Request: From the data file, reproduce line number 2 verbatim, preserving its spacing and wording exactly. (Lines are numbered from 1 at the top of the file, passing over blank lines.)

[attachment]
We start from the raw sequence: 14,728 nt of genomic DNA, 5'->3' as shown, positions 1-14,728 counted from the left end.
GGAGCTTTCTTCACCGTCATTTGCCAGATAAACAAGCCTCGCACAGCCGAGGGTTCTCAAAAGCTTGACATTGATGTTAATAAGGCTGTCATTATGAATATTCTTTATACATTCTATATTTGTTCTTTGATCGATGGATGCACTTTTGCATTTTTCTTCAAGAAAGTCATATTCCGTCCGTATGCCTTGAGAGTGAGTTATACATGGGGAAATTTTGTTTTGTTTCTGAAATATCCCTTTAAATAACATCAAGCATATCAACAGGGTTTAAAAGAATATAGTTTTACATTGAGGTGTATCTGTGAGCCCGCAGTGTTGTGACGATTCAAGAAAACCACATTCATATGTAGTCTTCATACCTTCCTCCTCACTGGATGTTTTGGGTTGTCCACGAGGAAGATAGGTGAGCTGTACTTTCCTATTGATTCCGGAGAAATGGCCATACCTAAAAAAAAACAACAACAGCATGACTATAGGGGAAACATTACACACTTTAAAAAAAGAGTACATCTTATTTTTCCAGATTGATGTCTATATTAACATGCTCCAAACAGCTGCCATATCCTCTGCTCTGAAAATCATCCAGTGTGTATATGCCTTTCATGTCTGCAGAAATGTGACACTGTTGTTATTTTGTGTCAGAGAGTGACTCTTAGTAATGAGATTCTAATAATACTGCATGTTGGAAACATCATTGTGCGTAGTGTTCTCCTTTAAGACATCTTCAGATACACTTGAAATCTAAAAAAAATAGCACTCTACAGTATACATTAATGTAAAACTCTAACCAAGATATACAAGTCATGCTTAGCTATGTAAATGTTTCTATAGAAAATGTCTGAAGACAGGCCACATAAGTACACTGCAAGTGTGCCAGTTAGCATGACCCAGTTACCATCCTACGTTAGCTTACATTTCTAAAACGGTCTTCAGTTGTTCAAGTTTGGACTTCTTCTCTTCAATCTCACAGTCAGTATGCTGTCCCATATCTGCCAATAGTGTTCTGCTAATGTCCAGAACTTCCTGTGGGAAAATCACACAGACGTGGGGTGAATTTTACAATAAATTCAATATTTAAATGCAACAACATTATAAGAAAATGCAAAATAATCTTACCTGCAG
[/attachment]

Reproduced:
GGAGCTTTCTTCACCGTCATTTGCCAGATAAACAAGCCTCGCACAGCCGAGGGTTCTCAAAAGCTTGACATTGATGTTAATAAGGCTGTCATTATGAATATTCTTTATACATTCTATATTTGTTCTTTGATCGATGGATGCACTTTTGCATTTTTCTTCAAGAAAGTCATATTCCGTCCGTATGCCTTGAGAGTGAGTTATACATGGGGAAATTTTGTTTTGTTTCTGAAATATCCCTTTAAATAACATCAAGCATATCAACAGGGTTTAAAAGAATATAGTTTTACATTGAGGTGTATCTGTGAGCCCGCAGTGTTGTGACGATTCAAGAAAACCACATTCATATGTAGTCTTCATACCTTCCTCCTCACTGGATGTTTTGGGTTGTCCACGAGGAAGATAGGTGAGCTGTACTTTCCTATTGATTCCGGAGAAATGGCCATACCTAAAAAAAAACAACAACAGCATGACTATAGGGGAAACATTACACACTTTAAAAAAAGAGTACATCTTATTTTTCCAGATTGATGTCTATATTAACATGCTCCAAACAGCTGCCATATCCTCTGCTCTGAAAATCATCCAGTGTGTATATGCCTTTCATGTCTGCAGAAATGTGACACTGTTGTTATTTTGTGTCAGAGAGTGACTCTTAGTAATGAGATTCTAATAATACTGCATGTTGGAAACATCATTGTGCGTAGTGTTCTCCTTTAAGACATCTTCAGATACACTTGAAATCTAAAAAAAATAGCACTCTACAGTATACATTAATGTAAAACTCTAACCAAGATATACAAGTCATGCTTAGCTATGTAAATGTTTCTATAGAAAATGTCTGAAGACAGGCCACATAAGTACACTGCAAGTGTGCCAGTTAGCATGACCCAGTTACCATCCTACGTTAGCTTACATTTCTAAAACGGTCTTCAGTTGTTCAAGTTTGGACTTCTTCTCTTCAATCTCACAGTCAGTATGCTGTCCCATATCTGCCAATAGTGTTCTGCTAATGTCCAGAACTTCCTGTGGGAAAATCACACAGACGTGGGGTGAATTTTACAATAAATTCAATATTTAAATGCAACAACATTATAAGAAAATGCAAAATAATCTTACCTGCAG